phoenix, Oct 03 2008

       I'm not too familiar with the industry [UB] (my place is a listed building and I'm hardly even allowed to change my sheets without permission), but I assume the UK has similar safeguards and watchdogs to protect against cowboy builders. Incidentally, you must have solid brass balls to go against the family like that. Remind me never to piss you off.
sambwiches, Oct 04 2008

       One advantage of this system is that you can hold the AGM in a small living room.
4whom, Oct 04 2008

       This is pretty much the Freemasons. Of course, their membership costs quite a bit in monthly dues and won't work for the general public. Or atheists. So I guess this idea stands out enough to be different. [+]
Shadow Phoenix, Oct 04 2008

       unabubba, mate its old logic, it doesn't pay to work with family. mainly that its usually how you find out they, like pretty much else in a tight spot, is an arsehole.   

       on the idea, good idea. having the builder publicly disply the status of the job is good. but what I think [UB} is saying is that, the building process itself is complicated. often, its not just the builder's fault things go 'tits up'. having a 'perfect' builder would more or less exclude nearly all builders. from what I know, all builders have problems at all stages, and usually on all jobs. its very rare that a project goes from start to finish without delays (and building contracts have significant number of provisions for this) or cost overruns (same again). these issues are endemic to the process. building is not like a computer, it is still random, seeing into the future is difficult.
williamsmatt, Oct 05 2008

       Holy crap, Una, you tha man!
Voice, Oct 06 2008

       //the building process itself is complicated. often//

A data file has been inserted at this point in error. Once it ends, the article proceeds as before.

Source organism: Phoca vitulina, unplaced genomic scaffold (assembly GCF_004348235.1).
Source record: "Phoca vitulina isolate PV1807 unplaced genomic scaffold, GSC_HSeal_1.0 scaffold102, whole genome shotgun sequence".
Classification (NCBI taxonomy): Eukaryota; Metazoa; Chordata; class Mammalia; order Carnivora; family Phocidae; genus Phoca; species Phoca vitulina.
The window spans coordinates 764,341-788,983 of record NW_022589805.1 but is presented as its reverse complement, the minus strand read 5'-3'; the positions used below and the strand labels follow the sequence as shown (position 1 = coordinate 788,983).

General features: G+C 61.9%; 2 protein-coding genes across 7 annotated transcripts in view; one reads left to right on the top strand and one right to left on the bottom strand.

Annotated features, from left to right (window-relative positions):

Very true, and I accept the point that it would be foolish to expect a smooth ride in any but the simplest of jobs. The hope, however, is that this sort of transparency and accountability would help weed out those builders who habitually screw up by taking on more than they can handle, or quote a low figure or unrealistic completion date to secure a job in the knowledge that most customers will just grin and bear it when they inevitably overrun. The governing body who arbitrate the contract would, as industry experts, be perfectly capable of differentiating between a genuine unavoidable delay and other situations.   

       On reflection I think a better idea may be to just give [UB] the names and addresses of anyone who's ever been accused of being a cowboy builder and let him go at them with a lead pipe.
sambwiches, Oct 06 2008

       //If the UK regulations don't allow for such action to seek redress against bad builders I would be very surprised indeed. //   

       In Oz you are required to have a license showing that you have completed the relevant training before becoming a builder. In the UK you are only required to say the words "I'm a builder". That's it. Most have a business card but it's not mandatory.   

       Now I know why my dodgy Aussie builder moved to London.
wagster, Oct 06 2008

       //In the UK you are only required to say the words "I'm a builder". //
Or you have to employ a Polish bloke.
coprocephalous, Oct 06 2008

       I just got fleeced for a much smaller amount by a Romanian builder who was doing similar tricks - namely using my money to finance a different build. It seems to be extremely common practice from what I can make out.   

       We'll see what the courts have to say.
wagster, Oct 06 2008

       Thanks [UB]. Fortunately at our last meeting I got him to sign a loan agreement for the amount I think he owes me, in exchange for a reference on the quality of his work (I couldn't really vouch for his business practices). I think his options are to pay up or vanish - though sadly I'm expecting option two.
wagster, Oct 06 2008

       While I fully support the idea I think you should call it the Confederation of Reliable Builders, or maybe the Reliable Builders Rebel Alliance. I've seen how many lousy contractors there are, sometimes it feels to me like the good guys are definitely in the minority.
elhigh, Oct 28 2008